Amid the several and more controversial issues in the Philippines right now (i.e., water shortage crisis, 2019 budget impasse and midterm elections.), I’d rather write about a piece of legislation that was most recently signed into law by the President: Republic Act (RA) 11229 or Child Safety in Motor Vehicles Act which I’d simply call the “Car Seat Law.” This law prohibits children 12 years old and below from sitting in the front passenger seat while the car engine is running, unless the child is at least 4’11” tall. Further, the car seat must be appropriate to the child’s age, height and weight.
Having two kids — a toddler and an infant — my wife and I are directly affected by the Car Seat Law though we already saw this coming. Our toddler is well-trained in her car seat and almost instantly falls asleep in it after a few minutes while on the road. Our infant of course could not care any less as long as he’s been fed by her mother. But the bigger concern would be the general public that hailed this measure as anti-poor.
Notably, the Car Seat Law covers both private and public motor vehicles, not including tricycles and motorcycles. In Section 9 thereof, the Department of Transportation (DoTr) is required to conduct a study and recommend to Congress the use of child restraint systems (car seats) in public utility vehicles such as, jeepneys, buses, including school buses, taxis, vans, coasters, accredited/affiliated service vehicles of transportation network companies and all other vehicles of public transport. DoTr shall determine whether car seats shall be applicable in certain public utility vehicles, and recommend other safety measures to Congress within a year from effectivity of the law. I recall in our trip to Australia last year, taxi drivers had a foldable car seat stored in their trunk ready just for children passengers.
This can spell a lot of business for those in the baby and child equipment business, although the law, in Section 6, requires manufacturers, distributors and sellers of car seats to secure from the Bureau of Product Standards (BPS) a Philippine Standards mark license or import clearance certificate license prior to the marketing, sale and distribution of their products. The BPS is likewise required to publish a list of accredited companies and brands that pass its standards in a newspaper of general circulation.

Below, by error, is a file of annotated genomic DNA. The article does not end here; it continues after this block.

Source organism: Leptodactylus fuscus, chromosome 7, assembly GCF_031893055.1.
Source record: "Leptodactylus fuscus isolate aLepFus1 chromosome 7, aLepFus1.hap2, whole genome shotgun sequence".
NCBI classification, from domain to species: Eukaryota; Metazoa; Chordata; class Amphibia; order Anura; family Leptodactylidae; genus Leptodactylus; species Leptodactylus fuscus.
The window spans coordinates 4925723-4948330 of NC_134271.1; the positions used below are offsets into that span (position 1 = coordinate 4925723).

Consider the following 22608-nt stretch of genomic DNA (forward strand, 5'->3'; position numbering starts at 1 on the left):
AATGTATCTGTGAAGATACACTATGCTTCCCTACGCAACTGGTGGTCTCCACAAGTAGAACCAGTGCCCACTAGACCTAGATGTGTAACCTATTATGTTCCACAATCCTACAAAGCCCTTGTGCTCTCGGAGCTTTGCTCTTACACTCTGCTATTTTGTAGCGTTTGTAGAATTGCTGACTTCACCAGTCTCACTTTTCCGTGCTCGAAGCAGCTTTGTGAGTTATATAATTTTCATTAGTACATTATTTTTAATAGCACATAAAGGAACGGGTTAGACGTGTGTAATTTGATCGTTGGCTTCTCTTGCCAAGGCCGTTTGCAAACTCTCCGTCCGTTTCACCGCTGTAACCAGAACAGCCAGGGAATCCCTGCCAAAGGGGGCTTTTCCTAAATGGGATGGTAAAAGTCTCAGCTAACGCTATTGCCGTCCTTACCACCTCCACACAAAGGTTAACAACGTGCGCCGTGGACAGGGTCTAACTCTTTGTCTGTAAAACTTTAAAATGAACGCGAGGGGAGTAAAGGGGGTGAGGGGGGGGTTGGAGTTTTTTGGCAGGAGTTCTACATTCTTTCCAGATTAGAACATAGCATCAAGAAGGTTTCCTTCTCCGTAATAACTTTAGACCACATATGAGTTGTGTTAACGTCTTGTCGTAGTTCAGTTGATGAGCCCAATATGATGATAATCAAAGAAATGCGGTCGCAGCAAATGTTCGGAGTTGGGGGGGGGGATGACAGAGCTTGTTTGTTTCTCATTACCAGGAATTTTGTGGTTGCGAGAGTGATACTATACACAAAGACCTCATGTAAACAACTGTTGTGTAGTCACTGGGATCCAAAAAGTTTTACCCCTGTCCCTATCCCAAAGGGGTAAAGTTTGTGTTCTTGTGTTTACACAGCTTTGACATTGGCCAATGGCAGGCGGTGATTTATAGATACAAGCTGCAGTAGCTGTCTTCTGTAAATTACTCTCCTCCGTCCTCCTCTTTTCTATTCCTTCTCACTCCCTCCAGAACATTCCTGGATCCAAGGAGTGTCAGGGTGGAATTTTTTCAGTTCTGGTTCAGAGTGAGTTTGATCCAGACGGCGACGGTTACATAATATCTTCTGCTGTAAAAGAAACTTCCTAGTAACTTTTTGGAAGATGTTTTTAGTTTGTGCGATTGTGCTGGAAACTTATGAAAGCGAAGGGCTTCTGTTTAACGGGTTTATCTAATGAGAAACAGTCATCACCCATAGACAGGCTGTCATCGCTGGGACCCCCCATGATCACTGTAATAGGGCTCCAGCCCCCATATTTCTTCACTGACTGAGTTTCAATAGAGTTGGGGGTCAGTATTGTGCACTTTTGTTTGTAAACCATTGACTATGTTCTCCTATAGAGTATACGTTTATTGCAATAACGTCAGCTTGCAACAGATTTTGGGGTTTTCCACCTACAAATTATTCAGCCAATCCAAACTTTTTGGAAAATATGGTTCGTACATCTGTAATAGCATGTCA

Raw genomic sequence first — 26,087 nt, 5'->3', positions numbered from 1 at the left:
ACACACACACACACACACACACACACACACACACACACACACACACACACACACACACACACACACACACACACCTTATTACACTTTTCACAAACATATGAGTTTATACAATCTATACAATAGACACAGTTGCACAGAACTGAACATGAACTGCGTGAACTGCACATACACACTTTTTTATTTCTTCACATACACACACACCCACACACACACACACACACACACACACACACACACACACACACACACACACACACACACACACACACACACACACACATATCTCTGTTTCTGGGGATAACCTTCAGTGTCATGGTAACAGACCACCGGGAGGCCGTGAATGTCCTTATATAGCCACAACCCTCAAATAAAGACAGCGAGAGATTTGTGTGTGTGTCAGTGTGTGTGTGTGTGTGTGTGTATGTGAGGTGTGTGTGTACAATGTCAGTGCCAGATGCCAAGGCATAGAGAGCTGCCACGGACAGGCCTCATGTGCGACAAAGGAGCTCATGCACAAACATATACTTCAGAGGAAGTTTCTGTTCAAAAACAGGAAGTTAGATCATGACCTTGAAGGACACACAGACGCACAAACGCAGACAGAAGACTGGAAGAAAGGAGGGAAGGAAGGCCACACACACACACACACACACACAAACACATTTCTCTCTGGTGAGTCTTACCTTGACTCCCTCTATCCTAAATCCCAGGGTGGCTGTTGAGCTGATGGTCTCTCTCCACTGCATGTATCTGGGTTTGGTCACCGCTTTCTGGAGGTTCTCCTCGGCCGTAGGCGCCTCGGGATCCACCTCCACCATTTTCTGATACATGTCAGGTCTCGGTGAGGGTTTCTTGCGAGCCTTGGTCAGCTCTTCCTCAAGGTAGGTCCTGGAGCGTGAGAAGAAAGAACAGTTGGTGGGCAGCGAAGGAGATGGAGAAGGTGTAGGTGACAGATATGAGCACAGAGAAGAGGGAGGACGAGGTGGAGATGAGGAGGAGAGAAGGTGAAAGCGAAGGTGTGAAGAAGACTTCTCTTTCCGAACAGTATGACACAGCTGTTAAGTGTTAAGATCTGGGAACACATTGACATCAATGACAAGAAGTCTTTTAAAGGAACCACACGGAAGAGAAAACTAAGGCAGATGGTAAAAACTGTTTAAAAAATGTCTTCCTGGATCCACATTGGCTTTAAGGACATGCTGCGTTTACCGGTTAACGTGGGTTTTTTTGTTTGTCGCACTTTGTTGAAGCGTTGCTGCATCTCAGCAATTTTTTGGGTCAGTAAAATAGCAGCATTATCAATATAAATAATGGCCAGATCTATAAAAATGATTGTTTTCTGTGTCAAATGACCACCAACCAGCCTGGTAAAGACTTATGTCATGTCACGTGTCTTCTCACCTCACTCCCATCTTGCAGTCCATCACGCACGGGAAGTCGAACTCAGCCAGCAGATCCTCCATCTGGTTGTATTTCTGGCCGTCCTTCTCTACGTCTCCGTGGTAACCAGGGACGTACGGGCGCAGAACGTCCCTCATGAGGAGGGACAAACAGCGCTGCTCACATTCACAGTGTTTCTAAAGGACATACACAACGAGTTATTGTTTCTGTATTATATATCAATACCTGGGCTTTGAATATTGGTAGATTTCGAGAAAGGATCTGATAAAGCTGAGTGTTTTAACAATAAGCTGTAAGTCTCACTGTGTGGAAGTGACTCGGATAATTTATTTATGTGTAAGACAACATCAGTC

Violators will be penalized, if caught: P1,000 for the first offense, P2,000 for second offense, P5,000 and suspension of license for a year for the third and succeeding offenses. These are hefty fines for those who fail to purchase and use a car seat that is expected to cost in the thousands. But then again, how sure are we this law will be enforced in full?
I have said this before — All laws and regulations that require authorities to peek into moving vehicles are useless absent a law regulating the darkness of a car’s tint. What is the point of penalizing passengers they could not see at all? This has been the downfall of other good laws, such as RA 8750 or the Seat Belt Law of 1999, perhaps one of the most violated laws in the country, as it imposes penalties ranging from P100 to P5,000 based on the number of offenses committed.
Another failed law is the relatively new RA 10913 or the Anti-Distracted Driving Law, a measure that lapsed into law without former President Aquino’s signature or veto in 2016, and took effect in 2017 during the term of President Duterte. Almost immediately after its effectivity, the public called for its suspension due to confusion as to its proper implementation due to the lack of a decent information campaign. The Land Transportation Franchising and Regulatory Board then suspended its implementation and the law has remained inactive ever since.
An example of a flawed regulation is the short-lived Driver Only Ban in EDSA. Just like the Anti-Distracted Driving Law, this regulation created by the Metropolitan Manila Development Authority caused a stir in the metropolis and it had temporary benefits for those who plowed through EDSA on a regular basis, except for solo drivers. Traffic ended up in the side streets and not all offenders were apprehended, again, due to the inability to see if there were passengers in a moving vehicle.
I understand that the Land Transportation Office already has proposed rules on regulating car tint, which is a step in the right direction. But the better route would be legislation since it would not be easily revoked by an administrative agency. We already have some good laws in place, the success or failure of which is dependent on how visible the driver and/or his passengers are inside a moving vehicle. I can enumerate a number of other unenforced laws that would have been feasible only if other laws were passed before it, and this is usual in the fields of environment, energy and water (now more than ever). The car tint regulation is a low hanging fruit that the next Congress can focus on.